Situation: A CEO is concerned that the current management team is not mature enough to support planned growth. Sales skills are necessary to start an office, but there is a wide range of business acumen and people skills among the managers. How do you develop current managers to support growth?
Advice from the CEOs:
Company policy requires manager candidates to demonstrate competence in at least three of five areas: sales, technical skills, customer management, customer management, and business acumen. A coaching or mentoring process from senior management would be beneficial.
A minimum number of clients is required to start an office. There are important differences in the skills needed to grow and sustain an office. More evaluation of the managerial skills of manager candidates will help.
Another CEO shared story of a regional office with a manager who was technically competent but had poor business development skills. This created a growth issue. Clear, mutually agreed upon, written goals helped. Office growth requires good administrative performance as well as technical or sales skills.
Frequent group meetings with managers and a deliberate agenda help. There is merit in allowing the field people to contribute to the agenda, having a “round table” type of review, and peer dialogue. In addition to current individual weekly telephone conversations and quarterly operations reviews, there is an opportunity to modify the format.
Sometimes there is a double loss in taking a good individual contributor and making them a poor manager. For example, of a good salesperson may turn out to be a bad sales manager. The transition may not play to the person’s strength. A more rigorous selection process will help.
Another CEO shared a story of one of his plant managers who reached the limits of his competency and could not continue to grow the plant. He was moved to a support position and a new plant manager was hired. The former manager found new satisfaction in the support role and was successful sharing his knowledge and skill with the new manager and a broader audience within the company.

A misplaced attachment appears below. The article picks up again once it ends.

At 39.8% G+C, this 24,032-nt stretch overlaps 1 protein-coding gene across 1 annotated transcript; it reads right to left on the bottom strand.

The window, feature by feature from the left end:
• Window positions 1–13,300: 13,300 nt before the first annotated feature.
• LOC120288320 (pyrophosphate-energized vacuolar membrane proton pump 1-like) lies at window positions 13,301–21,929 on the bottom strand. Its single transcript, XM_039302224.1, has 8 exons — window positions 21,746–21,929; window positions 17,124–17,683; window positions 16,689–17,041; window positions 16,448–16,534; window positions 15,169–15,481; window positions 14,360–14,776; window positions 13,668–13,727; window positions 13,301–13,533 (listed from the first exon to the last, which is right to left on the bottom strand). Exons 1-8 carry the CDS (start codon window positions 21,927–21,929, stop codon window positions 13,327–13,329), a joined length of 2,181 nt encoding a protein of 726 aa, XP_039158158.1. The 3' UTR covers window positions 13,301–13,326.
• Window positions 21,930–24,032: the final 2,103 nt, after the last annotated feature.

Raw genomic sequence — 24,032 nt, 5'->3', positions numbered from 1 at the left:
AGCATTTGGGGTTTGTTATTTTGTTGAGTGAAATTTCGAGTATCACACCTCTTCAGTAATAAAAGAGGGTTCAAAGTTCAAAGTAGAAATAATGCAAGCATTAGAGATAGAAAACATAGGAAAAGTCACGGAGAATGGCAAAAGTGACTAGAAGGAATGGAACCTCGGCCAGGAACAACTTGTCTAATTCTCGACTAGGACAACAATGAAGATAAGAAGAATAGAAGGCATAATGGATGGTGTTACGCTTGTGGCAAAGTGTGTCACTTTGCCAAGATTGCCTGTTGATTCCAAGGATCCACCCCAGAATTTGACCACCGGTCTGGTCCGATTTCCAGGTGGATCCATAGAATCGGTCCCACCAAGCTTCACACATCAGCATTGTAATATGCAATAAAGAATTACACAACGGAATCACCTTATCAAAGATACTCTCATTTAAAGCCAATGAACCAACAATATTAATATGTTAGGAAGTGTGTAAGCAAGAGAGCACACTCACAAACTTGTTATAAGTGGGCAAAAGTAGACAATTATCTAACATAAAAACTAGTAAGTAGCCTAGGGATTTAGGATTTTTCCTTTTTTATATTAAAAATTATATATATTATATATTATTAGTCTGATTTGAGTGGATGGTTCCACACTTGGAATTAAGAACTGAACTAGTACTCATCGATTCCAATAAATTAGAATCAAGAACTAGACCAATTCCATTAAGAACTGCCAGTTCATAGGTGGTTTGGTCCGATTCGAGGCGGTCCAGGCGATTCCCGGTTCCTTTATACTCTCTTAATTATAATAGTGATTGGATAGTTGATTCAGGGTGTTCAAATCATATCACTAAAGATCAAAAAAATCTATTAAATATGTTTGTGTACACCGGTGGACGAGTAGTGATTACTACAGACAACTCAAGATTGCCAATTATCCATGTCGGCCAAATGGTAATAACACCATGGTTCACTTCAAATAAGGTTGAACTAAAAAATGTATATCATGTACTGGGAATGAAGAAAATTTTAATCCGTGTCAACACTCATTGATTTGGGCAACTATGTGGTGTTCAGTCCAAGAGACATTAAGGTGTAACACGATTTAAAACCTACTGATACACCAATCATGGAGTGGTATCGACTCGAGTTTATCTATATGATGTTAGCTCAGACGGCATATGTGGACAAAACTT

Situation: Historically the management of a company has been family and a few long-term managers who’ve grown with the company. Some of these managers have reached their limit. Over the last couple of years, the company has added new, high capacity management. Who do they do with existing managers who can’t keep up? How do you facilitate management change?
Advice from the CEOs:
This is why packages exist. Employees, even key managers are not forever. As a company grows both its needs and culture must grow. There comes the time in the life and growth of most every company when certain managers are unable to accommodate this growth or adapt to the changing culture. You may well find that these managers are not very happy and no longer feel at home. Whatever the case, it is better that they move on.
Who creates the package?
You or your HR manager come up with the outline.
Get professional advice if you have none in-house.
Is there a moral issue – our commitment to our employees?
If an individual is demotivated, they are not contributing – this solves the moral issue.
If the individual is terminated amicably this can be for the best – for both parties.
How do you ease the pain of separation, both for the individual and the company?
Packages can be adapted to the situation.
Take the example of a manager who has made important contributions in the past, and who has good relations with others in the company, but doesn’t have the skills to adapt to the next level. Include a generous term of job search assistance. If the separation is amicable, offer them space, computer and a telephone to facilitate their job search. This can ease the separation.
Situation: A company has run out of space and is planning a move to a new and larger facility. The biggest challenge is that they maintain a live online data center upon which their clients depend. How do you move a live online data center?
Advice from the CEOs:
This is not a rare event. Many companies with live online data centers have to upgrade their systems on a regular basis as equipment and software technologies evolve. Maintaining service during a move is not significantly different. Research what steps these companies have taken to minimize disruption during upgrades.
Don’t try to do it all by yourself. Seek outside expertise to help you plan the move, and to develop options that will minimize both downtime and service interruption.
Ask a trusted data center resource for a 3rd party audit of your move plan.
When one company moved, they overlapped their leases by one month, and their Internet connections by 2-3 months. This gave them breathing room as they completed the move and allowed them to stay live uninterrupted through the move.
Another company increased their back up servers and service. They also planned their move to occur during what they knew would be a low demand block of time. As a result, they were able to complete the move, plug in the servers and were only down for 30 minutes.
If it is feasible, consider leaving your old center in place as a back-up data center.
Conduct a number of practice shutdowns and restarts to test your systems.